Times have changed, and audiences in 2019 are much more accustomed to 1-hour long episodes than they were in 1963. However, the Twilight Zone formula — which Peele keeps largely intact from the original series — has not progressed with the times. “The Comedian”, available to watch above, feels especially long, clocking in at a whopping 55 minutes. And while there is some especially good stuff in there (including a great performance from Kumail Nanjiani), I started checking my phone at the 20 minute mark. The concept is good, but after it’s introduced we get 25 minutes of repetition, dragging down both the quality and my enjoyment of the episode.

The second episode that has been released — “Nightmare At 30,000 Feet” — struggles in the same way. With a runtime of 37 minutes, it’s not as long as the preceding episode, but it still feels like it could have been shortened in some way. Again, it starts off with promise (starting in a similar place as the original episode, but then taking an exciting, modern turn) but then spins its wheels over the same basic conflicts to the point of mundanity.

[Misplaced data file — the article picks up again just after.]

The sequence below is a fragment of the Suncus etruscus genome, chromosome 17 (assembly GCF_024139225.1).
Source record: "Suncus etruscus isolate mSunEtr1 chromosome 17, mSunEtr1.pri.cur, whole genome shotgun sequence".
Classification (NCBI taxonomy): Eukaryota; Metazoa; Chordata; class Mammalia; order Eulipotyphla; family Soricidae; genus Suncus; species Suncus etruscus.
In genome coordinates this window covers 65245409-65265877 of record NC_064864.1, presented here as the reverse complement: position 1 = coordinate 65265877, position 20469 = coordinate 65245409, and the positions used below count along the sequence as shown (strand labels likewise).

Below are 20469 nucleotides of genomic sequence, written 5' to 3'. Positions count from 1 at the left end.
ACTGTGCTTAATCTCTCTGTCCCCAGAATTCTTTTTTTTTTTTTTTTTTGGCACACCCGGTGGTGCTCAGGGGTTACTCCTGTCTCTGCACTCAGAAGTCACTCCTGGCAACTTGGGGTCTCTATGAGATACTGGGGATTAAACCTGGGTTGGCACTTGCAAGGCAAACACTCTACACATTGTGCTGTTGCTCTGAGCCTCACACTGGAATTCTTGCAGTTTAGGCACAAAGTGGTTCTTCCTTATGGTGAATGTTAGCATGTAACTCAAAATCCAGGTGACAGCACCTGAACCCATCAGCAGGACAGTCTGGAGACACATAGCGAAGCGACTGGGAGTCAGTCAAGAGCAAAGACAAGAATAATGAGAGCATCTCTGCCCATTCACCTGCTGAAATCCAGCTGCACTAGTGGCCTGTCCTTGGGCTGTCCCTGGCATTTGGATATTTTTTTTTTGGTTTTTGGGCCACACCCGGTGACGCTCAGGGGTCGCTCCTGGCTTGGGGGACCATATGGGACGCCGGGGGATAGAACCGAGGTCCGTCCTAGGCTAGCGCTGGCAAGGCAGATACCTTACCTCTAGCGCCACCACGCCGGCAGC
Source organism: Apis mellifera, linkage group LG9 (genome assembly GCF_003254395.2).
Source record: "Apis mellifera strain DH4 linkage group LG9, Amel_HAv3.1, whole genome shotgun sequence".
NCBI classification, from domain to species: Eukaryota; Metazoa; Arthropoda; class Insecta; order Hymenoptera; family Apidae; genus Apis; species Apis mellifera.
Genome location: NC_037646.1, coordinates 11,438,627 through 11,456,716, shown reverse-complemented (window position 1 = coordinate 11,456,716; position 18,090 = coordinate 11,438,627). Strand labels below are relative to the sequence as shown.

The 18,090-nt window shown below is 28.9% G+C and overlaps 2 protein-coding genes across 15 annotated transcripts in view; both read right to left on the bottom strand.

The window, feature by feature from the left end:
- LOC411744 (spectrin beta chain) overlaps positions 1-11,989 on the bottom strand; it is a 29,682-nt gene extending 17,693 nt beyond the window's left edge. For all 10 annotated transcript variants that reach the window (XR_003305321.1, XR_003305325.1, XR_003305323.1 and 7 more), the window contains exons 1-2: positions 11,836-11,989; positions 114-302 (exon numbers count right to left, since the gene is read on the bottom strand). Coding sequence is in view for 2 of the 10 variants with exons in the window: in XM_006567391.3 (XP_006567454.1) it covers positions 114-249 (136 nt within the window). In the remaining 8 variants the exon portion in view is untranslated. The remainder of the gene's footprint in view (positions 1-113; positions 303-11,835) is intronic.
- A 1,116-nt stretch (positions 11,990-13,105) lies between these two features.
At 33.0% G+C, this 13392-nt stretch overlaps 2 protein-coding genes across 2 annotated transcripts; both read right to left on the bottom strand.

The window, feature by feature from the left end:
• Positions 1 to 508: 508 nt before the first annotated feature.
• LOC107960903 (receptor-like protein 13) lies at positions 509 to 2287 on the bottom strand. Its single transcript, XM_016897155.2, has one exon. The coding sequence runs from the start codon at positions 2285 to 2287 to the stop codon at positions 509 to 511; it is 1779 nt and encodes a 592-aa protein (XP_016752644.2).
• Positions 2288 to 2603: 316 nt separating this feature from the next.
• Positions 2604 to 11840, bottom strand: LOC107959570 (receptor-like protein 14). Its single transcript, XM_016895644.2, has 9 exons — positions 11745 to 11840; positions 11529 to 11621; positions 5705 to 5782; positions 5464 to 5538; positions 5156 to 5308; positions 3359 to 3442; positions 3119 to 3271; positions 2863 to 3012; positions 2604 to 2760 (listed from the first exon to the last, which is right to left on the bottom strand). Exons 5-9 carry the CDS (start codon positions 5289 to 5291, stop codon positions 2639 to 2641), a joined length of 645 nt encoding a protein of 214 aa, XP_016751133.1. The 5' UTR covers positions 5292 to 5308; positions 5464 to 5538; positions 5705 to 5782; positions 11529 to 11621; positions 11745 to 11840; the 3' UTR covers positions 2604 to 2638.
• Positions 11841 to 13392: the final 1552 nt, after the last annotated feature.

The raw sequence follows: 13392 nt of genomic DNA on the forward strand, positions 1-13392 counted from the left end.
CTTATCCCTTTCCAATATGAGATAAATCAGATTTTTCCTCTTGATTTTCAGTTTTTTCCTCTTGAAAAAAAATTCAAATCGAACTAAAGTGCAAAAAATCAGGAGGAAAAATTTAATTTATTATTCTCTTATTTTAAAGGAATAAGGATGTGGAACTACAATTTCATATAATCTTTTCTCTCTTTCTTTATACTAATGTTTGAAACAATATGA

What is the result of these longer runtimes, besides languid pacing? The twist endings don’t feel as enjoyable and mind-boggling as they should. “Nightmare At 30,000 Feet” is the perfect example of this. By the time the twist is revealed the viewer has either already guessed it or is underwhelmed by it. The same can be said of “The Comedian”, though that episode doesn’t really operate with a “twist”, more with poeticism.

As I said, there are going to be some growing pains for this reboot. It’s natural — it was a part of the original show’s lifespan, and it will be a part of this one’s, too. However, I think if this reboot sticks with its 40-60 minute runtime it is going to suffer for it. There is a reason the original series switched back to a 20-minute time slot as soon as it could: as good as the writing, direction, and acting was these concepts were conceived with more vigor and passion when under the constraints of a shorter runtime.